Dems look to chip away at Trump tax reform law
Democrats in the coming year will be laying the groundwork to eventually roll back parts of President Trump’s tax law.
No Democratic lawmakers voted for the measure Trump signed in December 2017, criticizing the bill for providing large benefits to wealthy individuals and corporations and for adding to the federal deficit.
With Republicans controlling the Senate and the White House, Democrats are unlikely to be able to undo any significant portion of the law in the next two years.
Instead, their goal is to lay a foundation for what they can do in the future if they retake the Senate or White House, hammering away at Republicans over the law’s least popular aspects ahead of the 2020 vote.
House Democrats’ approach on the tax law is expected to be more cautious than the actions Republicans took on ObamaCare after they took back the House in 2011. Republicans repeatedly held votes to repeal ObamaCare at the time, but Democrats are unlikely to hold a vote to do away with the entire tax law.
“I think Democrats are going to be pretty careful about it,” said Howard Gleckman, a senior fellow at the Urban-Brookings Tax Policy Center.
Democrats have been critical of many parts of the law, including the cut to the top individual tax rate, the size of the cut to the corporate tax rate and international tax provisions. But some parts of the law have support among Democrats, including tax cuts for the middle class and the Opportunity Zone program designed to boost investment in economically distressed areas.
Hearings in the House Ways and Means Committee are expected to be a key part of Democrats’ efforts this year to re-examine the law and shine a spotlight on its most contentious features. Democrats complained that Republicans didn’t hold hearings before passing the law and have vowed to remedy that situation.
The day after the midterm elections, new Ways and Means Committee Chairman Richard Neal (D-Mass.) said it would be hard to get a revamp of the tax law enacted this year, but that he wants to hold hearings because the law “has sowed a lot of confusion.”
He suggested that he’d like the committee to bring in “people of great economic reputation, Democrat and Republican, to talk about the tax bill.”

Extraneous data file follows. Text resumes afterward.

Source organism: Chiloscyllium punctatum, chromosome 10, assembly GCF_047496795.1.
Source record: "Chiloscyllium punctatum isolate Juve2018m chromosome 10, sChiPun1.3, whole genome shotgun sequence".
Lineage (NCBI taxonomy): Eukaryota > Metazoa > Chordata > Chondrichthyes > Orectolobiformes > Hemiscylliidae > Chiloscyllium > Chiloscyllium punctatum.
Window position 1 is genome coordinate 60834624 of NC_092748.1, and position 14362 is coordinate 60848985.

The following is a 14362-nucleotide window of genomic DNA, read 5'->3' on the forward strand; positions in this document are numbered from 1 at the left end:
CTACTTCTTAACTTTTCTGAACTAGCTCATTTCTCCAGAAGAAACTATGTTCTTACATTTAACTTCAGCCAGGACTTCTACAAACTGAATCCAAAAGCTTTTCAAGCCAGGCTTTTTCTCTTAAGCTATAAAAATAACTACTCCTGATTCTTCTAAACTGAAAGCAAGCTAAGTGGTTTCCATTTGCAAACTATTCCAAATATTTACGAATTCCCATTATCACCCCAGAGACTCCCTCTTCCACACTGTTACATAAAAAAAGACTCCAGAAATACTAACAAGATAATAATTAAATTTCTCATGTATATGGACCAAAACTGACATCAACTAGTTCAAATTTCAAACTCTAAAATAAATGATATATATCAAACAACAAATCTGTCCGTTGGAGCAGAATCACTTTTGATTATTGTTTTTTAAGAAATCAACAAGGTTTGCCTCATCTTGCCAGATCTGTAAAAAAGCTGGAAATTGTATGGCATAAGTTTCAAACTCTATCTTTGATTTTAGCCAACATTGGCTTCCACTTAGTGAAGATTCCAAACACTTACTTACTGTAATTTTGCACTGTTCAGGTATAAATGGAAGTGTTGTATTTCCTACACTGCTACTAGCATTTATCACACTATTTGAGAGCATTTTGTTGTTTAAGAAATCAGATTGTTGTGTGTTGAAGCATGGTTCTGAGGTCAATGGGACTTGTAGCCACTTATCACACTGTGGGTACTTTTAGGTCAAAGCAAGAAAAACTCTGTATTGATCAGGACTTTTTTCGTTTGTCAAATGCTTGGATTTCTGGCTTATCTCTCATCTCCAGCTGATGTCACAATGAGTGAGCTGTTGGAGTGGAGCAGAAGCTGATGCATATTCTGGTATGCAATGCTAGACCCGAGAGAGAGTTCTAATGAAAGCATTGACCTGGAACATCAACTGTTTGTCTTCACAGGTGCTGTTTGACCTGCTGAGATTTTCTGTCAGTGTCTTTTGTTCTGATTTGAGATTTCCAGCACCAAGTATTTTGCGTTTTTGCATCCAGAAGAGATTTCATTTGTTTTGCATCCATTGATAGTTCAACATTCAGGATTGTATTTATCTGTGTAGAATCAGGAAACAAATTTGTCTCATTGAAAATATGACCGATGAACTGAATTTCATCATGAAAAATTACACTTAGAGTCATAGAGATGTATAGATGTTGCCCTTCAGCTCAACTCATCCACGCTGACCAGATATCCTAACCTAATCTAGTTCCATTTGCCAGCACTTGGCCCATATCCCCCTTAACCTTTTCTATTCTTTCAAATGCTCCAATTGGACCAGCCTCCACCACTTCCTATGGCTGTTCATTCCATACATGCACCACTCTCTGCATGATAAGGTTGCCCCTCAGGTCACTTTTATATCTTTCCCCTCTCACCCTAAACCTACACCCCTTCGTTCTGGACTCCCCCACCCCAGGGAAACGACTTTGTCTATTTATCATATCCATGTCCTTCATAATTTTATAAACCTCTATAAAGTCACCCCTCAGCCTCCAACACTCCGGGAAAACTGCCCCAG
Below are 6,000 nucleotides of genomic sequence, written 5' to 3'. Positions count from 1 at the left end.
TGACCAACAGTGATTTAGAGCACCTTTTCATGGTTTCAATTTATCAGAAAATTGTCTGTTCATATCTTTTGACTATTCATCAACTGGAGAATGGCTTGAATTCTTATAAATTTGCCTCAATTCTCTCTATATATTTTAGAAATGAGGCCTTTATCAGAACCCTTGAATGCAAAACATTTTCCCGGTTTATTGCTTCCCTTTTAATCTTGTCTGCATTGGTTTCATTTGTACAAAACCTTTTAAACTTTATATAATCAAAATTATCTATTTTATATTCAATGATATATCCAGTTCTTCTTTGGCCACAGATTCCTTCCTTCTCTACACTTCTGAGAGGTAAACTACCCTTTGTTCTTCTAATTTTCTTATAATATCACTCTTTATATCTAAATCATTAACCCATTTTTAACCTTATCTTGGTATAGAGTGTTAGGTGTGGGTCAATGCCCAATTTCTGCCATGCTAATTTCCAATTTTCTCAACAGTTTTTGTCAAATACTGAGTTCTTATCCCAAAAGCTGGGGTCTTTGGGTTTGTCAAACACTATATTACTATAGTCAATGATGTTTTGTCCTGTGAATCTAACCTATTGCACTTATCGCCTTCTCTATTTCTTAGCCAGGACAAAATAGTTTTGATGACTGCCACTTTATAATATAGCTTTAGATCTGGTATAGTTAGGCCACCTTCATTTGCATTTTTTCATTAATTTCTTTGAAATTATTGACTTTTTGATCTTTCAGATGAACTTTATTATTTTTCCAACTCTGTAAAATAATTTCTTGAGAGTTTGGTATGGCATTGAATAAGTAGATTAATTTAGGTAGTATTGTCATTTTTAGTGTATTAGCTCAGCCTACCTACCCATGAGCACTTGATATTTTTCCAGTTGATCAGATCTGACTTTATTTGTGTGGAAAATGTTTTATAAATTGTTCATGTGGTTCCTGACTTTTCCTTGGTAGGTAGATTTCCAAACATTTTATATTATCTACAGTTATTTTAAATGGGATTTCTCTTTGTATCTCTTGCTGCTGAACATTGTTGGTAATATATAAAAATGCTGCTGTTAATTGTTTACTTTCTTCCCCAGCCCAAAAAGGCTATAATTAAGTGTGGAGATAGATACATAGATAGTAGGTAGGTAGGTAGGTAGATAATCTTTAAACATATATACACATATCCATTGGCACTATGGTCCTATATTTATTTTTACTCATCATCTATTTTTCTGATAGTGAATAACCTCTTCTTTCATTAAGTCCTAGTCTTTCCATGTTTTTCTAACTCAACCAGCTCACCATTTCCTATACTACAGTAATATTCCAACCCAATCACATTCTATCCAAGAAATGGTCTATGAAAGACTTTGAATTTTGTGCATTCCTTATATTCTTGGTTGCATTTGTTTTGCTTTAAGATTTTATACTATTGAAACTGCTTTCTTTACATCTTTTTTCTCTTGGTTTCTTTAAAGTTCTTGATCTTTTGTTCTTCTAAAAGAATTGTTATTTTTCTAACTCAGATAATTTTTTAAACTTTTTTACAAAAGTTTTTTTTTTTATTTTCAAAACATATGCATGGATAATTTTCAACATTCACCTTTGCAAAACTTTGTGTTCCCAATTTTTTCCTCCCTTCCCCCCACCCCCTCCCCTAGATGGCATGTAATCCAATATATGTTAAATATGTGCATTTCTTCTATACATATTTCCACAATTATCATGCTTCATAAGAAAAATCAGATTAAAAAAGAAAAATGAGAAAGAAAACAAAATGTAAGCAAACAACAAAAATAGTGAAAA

A Ways and Means Committee aide said that there could be hearings both on the broad economic impacts of the law and individual aspects.
“We’re going to depend a lot on hearings,” said Rep. Bill Pascrell (D-N.J.), a senior member of the tax-writing panel. “I think they’re important to bring out the truth and the facts.”
He added that “if you don’t have hearings, if you don’t bring the experts in, if you don’t hear many sides to the issues, if you don’t allow for that input, then you don’t really have legislation.”
Progressive leaders also see value to the hearings and say they will help to expose problems with the law.
Democrats can find “the areas where change is possible in the short term and where opportunity exists for changes in the medium-to-long term once Donald Trump is out of office,” said Neil Sroka, spokesman for Democracy for America.
Democrats also hope to draw a contrast between their policies and the GOP law.
Republicans expected the tax law to boost them in the 2018 midterms, but it failed to do so. Hearings targeting the law and highlighting issues such as corporate tax breaks and company stock buybacks could help Democrats politically.
In addition to hearings, Democrats — both in Congress and on the presidential campaign trail — are expected to offer a flurry of proposals to undo parts of the law. Those will include measures to roll back provisions in the tax law to pay for tax cuts or new spending focused on helping the middle class.